Check out the Volunteer Management Progress report for some answers — and a lot more questions
There’s no such thing as a dumb question.
And while that might be generally true – we want to inquire without feeling judged – I have a whole new respect for good questions and more questions after speaking with Tobi Johnson.
Tobi released a survey full of good questions last fall, when she launched the second annual Volunteer Management Progress Report. The report compiles the results of 53 questions that pertain to the state of volunteer management and were answered by volunteer managers. In total, over a thousand leaders of volunteers responded to the survey from the US and 18 countries.
The report is one of the most comprehensive sources of information around about our experience as leaders of volunteers in recent years.
When it comes to the survey, the findings shared by Tobi and her research team (Trina Williard of Knowledge Advisory Group and Pam Kappelides of LaTrobe University) suggest that we need to answer a whole new set of questions. We need to keep drilling down to get a handle on what’s occurring in our profession and how to advance our impact.
Take Tobi’s number one striking takeaway in the progress report – diversity. It looks like we have some work to do here.
89% of the survey respondents were Caucasian, 7% more than the national average for nonprofit employees. The figure suggests that volunteer managers are even more homogeneous than their other nonprofit counterparts.
Can we run with that finding? Tobi says, “Not yet. We did not have as many responders from government agencies or faith-based organizations. Although we had a respectable response size, we need to make sure that this data accurately represents our field as a whole.”
But, should the numbers hold up, the diversity findings raises a whole new set of questions, like:
- How does the lack of diversity affect our ability to engage a diverse volunteer base?
- And does the figure reflect the diversity of the clients we serve?
Or let’s look at the results of the budget questions. It turns out that 25% of responders did not know the size of their organization’s budgets – and in the U.S. that figure climbed to 27%.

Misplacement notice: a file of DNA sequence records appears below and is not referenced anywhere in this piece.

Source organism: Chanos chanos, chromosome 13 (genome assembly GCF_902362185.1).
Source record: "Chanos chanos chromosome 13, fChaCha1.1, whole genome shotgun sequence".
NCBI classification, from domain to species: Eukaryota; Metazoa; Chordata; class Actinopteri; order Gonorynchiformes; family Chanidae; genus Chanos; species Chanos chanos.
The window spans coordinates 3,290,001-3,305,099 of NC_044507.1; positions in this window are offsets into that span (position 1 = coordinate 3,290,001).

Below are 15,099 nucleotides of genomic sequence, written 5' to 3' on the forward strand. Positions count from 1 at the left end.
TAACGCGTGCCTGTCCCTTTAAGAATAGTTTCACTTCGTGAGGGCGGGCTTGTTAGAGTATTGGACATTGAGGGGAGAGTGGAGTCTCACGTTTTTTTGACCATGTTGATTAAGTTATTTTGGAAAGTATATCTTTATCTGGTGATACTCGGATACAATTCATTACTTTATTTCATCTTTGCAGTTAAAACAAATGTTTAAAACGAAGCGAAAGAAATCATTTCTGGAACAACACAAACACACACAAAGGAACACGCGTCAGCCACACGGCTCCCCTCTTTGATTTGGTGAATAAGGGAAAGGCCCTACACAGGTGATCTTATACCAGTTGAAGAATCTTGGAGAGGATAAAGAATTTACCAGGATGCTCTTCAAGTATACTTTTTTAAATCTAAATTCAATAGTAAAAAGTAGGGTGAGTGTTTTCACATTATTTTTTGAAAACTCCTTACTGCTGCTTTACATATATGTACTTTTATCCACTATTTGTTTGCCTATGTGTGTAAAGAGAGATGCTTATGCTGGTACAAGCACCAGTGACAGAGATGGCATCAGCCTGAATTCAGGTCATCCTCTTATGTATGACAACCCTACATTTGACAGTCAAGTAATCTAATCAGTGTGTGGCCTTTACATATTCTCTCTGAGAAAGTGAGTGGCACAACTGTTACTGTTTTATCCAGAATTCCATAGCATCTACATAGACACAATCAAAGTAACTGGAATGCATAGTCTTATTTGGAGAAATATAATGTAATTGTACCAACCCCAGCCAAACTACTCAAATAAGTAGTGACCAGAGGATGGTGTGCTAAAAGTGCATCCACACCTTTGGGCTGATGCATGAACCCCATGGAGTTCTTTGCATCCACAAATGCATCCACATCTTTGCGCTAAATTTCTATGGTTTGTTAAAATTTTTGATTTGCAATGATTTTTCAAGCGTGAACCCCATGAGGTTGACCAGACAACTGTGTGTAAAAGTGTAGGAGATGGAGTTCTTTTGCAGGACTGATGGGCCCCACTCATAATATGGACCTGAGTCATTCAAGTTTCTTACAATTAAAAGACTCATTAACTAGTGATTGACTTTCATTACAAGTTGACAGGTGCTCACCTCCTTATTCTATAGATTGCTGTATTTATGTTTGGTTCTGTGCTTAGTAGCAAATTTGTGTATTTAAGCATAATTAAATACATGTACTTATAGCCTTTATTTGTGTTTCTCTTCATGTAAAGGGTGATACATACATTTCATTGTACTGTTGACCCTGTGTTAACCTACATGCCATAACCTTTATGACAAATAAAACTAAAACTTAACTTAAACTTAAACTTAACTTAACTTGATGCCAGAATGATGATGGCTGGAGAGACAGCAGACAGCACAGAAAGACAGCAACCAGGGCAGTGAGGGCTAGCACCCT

Even more striking, 22% of responders did not know their own program budget. That’s a result that merits much more scrutiny. Perhaps we need to ask:
- Do some volunteer managers have program budgets at all?
- Do we feel disconnected enough from leadership that the agency budget does not seem relevant to us?
One unexpected finding was that 18% of the survey responders have worked in the field for 20 years or longer. With that information, Tobi wants to know:
- What kind of succession planning is taking place to retain all that institutional knowledge?
- And as professionals, how to we retain all that collective knowledge and train the next generation?
A conundrum surfaced from the survey, too: while the majority of participants reported feeling satisfied and supported by their organization’s leadership, the open-ended written responses seemed to contradict this finding. “There were a preponderance of responses that named buy-in and respect as top challenges,” Tobi observed.
It might be time to ask:
- Is the lack of buy-in coming from leadership?
- Is the lack of respect more common among staff than our leaders?
All of these questions matter for reasons that go way beyond our professional status or job satisfaction. Our work affects so much within our communities – the individuals who volunteer, the nonprofits that use volunteers to address important causes, and the clients whose quality of life improves from volunteer engagement.
As Tobi says, “Our job is to paint a picture.” The more detailed the picture, the more we can make decisions for our stakeholders that are based on fact rather than conjecture.
Don’t you think?
We want to hear from you!
Take a look at the Volunteer Management Progress Report (you can download the 46-page PDF for free) and let us know: what questions do we need to ask next year? Leave your responses here to be shared with Tobi.